Thousands evacuate due to 'historic' mid-Michigan flooding
MIDLAND, Mich. — Floodwaters have overtaken dams and forced the evacuation of about 10,000 people from communities in central Michigan, where the governor warned that Dow Chemical Co.'s hometown could end up under 9 feet of water by Wednesday evening and said the state will investigate the dam operators.
Families living along the Tittabawassee River and connected lakes in Midland County were ordered to leave home Tuesday evening, the second time in less than 24 hours. By Wednesday morning, water several feet deep covered streets, parking lots and parkland and had reached a hotel near the river in downtown Midland.
No injuries or fatalities related to the flooding have been reported, city spokeswoman Selina Tisdale said.
The river topped a previous record of 33.9 feet (10.3 meters) set during flooding in 1986, the National Weather Service said. Its flood stage is 24 feet (7.3 meters), and it was expected to crest by day's end at about 38 feet (11.6 meters).
The Weather Service urged anyone near the river to seek higher ground following “catastrophic dam failures” at the Edenville Dam, about 140 miles (225 kilometers) north of Detroit, and the Sanford Dam, about seven miles (11 kilometers) downriver.
Midland City Manager Brad Kaye said Wednesday that the Sanford Dam is overflowing but the extent of structural damage isn't yet known.
If the entire dam structure were to fail, “there would be a much higher surge that will come down the river and that could raise the level much more quickly than what we’re seeing right at the moment," Kaye said.
Michigan is under a stay-at-home order to prevent the spread of the coronavirus. While Michigan has been a national hot spot for COVID-19, with more than 52,000 cases and 5,000 deaths, Midland County has had fewer than 80 cases and under 10 deaths. Still, residents were advised to take precautions and area schools set up as shelters spaced cots to adhere to social distancing guidelines.
Gov. Gretchen Whitmer said downtown Midland, a city of 42,000 and home to Dow Chemical Co., faced an especially serious flooding threat.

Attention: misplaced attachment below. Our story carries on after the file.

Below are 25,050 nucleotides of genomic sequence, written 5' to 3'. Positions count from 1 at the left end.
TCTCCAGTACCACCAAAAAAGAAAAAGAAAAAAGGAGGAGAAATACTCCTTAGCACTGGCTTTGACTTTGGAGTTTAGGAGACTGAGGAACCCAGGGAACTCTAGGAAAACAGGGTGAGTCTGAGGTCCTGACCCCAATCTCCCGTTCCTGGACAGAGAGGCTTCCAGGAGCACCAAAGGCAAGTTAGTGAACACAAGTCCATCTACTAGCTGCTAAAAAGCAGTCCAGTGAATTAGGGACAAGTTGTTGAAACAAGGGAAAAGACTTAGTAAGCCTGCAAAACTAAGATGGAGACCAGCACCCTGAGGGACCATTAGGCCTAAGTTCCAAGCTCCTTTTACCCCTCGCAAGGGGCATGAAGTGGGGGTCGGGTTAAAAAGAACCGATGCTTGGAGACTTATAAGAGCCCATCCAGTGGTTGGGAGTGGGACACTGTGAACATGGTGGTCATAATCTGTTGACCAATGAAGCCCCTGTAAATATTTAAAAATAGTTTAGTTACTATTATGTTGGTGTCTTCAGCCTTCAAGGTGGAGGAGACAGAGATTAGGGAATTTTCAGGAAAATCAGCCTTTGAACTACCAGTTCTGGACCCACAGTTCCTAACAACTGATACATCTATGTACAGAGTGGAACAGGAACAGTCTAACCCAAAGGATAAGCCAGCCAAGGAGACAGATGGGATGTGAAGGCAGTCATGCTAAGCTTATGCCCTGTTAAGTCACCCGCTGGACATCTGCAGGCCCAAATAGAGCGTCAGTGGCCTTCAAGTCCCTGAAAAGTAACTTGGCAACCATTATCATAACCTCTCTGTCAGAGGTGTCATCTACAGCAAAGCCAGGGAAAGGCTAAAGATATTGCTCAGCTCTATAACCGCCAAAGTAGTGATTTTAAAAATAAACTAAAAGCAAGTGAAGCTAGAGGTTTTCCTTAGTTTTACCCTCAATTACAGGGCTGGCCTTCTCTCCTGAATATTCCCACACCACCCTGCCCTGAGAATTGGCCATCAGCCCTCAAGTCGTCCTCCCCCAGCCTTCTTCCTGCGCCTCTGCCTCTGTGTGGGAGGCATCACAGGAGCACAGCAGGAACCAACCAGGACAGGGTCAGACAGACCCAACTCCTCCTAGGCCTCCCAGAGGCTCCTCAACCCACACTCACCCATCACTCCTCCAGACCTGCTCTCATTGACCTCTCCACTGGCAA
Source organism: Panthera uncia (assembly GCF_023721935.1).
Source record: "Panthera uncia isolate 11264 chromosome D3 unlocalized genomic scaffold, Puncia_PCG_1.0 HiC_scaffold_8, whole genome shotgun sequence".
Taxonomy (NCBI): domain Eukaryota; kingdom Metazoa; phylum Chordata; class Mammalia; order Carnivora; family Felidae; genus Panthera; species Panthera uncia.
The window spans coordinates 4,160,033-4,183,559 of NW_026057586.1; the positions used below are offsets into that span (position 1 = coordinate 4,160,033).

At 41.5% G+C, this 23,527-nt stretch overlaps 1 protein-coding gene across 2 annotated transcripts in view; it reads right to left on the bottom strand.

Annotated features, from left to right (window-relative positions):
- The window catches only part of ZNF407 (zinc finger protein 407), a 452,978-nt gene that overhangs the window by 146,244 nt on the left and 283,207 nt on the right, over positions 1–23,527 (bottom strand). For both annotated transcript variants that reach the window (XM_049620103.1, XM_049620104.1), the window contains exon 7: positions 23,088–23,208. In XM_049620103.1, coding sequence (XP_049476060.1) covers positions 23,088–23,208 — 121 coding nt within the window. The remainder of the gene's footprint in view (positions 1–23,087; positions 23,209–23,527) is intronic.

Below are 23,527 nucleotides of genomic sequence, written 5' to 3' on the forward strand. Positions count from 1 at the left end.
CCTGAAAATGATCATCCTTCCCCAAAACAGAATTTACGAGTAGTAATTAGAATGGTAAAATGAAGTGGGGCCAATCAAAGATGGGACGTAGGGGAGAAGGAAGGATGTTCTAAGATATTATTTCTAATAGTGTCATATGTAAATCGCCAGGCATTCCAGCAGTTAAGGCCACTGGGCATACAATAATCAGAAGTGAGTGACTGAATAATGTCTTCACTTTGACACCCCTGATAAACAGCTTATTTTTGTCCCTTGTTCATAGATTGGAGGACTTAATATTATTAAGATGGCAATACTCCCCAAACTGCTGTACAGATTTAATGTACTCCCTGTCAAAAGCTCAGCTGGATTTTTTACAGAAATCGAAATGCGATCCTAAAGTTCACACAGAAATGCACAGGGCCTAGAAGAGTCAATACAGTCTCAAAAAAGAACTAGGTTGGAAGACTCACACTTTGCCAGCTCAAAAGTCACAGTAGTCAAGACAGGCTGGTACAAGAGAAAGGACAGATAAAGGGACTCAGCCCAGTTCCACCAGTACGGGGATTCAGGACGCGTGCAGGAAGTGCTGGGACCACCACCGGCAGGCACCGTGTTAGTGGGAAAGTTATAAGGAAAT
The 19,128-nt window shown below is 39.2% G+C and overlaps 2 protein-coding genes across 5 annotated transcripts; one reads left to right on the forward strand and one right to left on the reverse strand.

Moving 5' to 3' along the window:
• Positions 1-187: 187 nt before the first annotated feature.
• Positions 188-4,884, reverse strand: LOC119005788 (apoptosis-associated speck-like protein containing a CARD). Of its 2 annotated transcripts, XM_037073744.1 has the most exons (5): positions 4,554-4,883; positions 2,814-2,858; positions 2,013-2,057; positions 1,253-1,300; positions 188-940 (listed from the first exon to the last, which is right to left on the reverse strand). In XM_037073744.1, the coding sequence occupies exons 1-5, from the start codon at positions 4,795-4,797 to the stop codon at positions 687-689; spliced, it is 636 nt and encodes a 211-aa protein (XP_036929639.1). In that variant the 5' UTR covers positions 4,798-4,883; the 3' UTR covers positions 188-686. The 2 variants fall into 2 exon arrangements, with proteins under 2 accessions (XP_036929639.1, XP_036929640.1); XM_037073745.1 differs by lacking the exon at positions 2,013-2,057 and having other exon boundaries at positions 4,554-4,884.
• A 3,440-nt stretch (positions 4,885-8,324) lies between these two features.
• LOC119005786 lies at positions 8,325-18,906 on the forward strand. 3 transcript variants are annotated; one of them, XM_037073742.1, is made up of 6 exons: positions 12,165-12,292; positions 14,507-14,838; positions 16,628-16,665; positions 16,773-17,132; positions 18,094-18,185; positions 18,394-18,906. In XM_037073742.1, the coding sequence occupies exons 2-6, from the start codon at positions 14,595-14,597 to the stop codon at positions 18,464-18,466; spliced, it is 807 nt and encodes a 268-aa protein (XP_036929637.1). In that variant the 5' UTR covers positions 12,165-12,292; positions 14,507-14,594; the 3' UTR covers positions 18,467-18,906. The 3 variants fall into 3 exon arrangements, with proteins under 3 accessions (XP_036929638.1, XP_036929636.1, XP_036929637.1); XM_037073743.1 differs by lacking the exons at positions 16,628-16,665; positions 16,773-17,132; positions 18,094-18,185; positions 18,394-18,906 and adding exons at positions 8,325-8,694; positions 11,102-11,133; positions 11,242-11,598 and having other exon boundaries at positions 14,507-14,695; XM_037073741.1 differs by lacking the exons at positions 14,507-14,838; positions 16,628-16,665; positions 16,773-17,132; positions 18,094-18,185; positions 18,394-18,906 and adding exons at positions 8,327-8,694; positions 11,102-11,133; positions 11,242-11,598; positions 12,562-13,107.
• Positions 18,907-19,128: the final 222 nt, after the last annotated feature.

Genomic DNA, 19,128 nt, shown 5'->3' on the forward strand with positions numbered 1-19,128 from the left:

“In the next 12 to 15 hours, downtown Midland could be under approximately 9 feet of water,” the governor said during a late Tuesday briefing. “We are anticipating an historic high water level.”
On Wednesday, Whitmer told reporters that her office has been in touch with the federal government and will ask FEMA for support. “This is an event unlike anything we’ve ever seen before,” she said.
President Donald Trump tweeted that he was closely monitoring the situation and praised first responders. But he also took a jab at Whitmer, whom he has criticized for her stay-at-home orders: “We have sent our best Military & @fema Teams, already there. Governor must now ‘set you free’ to help. Will be with you soon!”
Whitmer said the state would investigate the operators of the dams and “pursue every line of legal recourse we have.”
The Federal Energy Regulatory Commission said it has directed Boyce Hydro to establish an independent investigation team to determine the cause of the damage to Sanford Dam, and that it would reach out to state officials regarding the Edenville Dam. It will send an engineer to assist with the investigation when it’s safe to do so.
In 2018, the commission revoked the license of the company that operated the Edenville Dam due to non-compliance issues that included spillway capacity and the inability to pass the most severe flood reasonably possible in the area.